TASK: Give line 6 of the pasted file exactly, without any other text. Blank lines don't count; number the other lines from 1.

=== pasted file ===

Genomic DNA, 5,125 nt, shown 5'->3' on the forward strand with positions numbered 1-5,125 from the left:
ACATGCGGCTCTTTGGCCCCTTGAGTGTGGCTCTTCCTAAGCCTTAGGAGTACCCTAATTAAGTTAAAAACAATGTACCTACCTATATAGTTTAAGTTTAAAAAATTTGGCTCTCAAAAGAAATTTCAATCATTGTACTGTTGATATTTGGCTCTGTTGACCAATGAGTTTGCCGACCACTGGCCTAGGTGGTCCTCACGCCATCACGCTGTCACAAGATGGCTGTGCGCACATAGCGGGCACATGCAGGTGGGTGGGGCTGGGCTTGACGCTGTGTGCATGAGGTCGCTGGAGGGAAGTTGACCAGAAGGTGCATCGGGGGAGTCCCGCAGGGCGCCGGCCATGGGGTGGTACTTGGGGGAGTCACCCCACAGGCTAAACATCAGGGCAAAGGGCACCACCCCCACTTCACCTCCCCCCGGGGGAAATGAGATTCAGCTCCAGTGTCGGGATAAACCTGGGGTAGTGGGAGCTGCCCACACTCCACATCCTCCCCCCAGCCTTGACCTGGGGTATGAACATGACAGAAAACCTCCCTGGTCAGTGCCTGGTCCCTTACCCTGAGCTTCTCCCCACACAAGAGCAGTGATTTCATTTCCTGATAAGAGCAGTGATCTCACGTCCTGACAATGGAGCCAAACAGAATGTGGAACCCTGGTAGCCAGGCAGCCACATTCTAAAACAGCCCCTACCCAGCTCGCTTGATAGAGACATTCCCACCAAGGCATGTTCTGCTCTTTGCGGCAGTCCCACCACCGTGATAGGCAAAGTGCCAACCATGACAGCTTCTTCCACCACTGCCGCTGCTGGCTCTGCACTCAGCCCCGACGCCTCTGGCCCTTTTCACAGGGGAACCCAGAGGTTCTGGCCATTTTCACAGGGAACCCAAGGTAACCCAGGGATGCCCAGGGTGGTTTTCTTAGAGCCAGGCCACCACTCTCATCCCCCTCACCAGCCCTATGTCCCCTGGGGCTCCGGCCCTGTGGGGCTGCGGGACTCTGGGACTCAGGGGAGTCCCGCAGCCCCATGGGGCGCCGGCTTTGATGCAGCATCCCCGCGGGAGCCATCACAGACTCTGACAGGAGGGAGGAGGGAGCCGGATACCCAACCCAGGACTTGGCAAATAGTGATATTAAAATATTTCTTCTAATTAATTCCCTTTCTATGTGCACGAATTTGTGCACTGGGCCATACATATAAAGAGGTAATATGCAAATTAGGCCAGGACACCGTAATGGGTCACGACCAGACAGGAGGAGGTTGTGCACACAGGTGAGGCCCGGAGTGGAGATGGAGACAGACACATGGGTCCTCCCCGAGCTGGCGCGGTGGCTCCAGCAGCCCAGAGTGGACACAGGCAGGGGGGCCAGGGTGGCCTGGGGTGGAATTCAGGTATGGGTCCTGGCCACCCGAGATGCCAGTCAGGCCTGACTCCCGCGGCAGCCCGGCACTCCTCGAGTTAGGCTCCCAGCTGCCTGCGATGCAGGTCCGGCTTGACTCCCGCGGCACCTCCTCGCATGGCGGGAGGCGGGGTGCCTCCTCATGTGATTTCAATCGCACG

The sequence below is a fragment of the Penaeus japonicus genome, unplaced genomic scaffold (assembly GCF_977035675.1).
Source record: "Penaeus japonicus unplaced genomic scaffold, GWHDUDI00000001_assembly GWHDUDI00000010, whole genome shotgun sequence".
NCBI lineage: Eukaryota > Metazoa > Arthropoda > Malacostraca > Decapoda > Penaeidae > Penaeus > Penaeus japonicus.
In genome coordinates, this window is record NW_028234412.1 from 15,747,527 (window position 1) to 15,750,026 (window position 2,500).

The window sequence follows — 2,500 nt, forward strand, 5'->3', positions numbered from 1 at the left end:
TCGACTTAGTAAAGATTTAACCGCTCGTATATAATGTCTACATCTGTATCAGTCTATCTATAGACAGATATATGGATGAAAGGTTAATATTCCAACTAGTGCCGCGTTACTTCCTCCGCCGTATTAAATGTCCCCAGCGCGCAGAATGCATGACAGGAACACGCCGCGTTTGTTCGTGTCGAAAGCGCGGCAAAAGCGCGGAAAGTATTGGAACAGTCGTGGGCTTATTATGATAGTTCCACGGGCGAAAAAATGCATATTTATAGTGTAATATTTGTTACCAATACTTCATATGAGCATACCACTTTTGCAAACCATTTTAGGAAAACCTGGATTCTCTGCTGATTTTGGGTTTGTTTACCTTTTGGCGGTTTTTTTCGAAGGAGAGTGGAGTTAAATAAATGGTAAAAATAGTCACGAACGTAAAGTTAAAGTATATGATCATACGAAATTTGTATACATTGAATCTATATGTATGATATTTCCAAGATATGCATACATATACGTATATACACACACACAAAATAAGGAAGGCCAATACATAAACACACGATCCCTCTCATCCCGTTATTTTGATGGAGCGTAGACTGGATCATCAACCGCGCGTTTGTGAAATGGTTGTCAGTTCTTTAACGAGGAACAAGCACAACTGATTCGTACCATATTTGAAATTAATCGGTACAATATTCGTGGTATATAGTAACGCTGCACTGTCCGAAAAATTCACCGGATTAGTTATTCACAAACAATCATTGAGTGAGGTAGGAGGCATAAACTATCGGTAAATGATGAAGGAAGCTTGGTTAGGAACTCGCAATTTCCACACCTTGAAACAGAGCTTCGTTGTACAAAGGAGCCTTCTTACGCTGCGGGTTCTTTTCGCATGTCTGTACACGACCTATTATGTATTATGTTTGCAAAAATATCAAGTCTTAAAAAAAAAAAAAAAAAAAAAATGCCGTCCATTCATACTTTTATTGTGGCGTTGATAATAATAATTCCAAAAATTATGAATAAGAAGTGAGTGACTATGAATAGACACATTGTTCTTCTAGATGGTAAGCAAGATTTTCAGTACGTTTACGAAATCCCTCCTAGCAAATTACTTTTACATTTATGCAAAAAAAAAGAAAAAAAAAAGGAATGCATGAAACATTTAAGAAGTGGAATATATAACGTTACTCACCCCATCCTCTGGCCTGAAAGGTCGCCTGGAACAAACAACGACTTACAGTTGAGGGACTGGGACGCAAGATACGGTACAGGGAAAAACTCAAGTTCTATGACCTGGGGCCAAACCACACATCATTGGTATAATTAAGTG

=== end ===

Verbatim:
In genome coordinates, this window is record NW_028234412.1 from 15,747,527 (window position 1) to 15,750,026 (window position 2,500).